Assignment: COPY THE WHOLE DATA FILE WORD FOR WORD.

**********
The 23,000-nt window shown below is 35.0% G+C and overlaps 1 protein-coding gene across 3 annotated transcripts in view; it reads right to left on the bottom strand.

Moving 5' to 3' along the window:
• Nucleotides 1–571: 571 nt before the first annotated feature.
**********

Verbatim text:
The 23,000-nt window shown below is 35.0% G+C and overlaps 1 protein-coding gene across 3 annotated transcripts in view; it reads right to left on the bottom strand.

Moving 5' to 3' along the window:
• Nucleotides 1–571: 571 nt before the first annotated feature.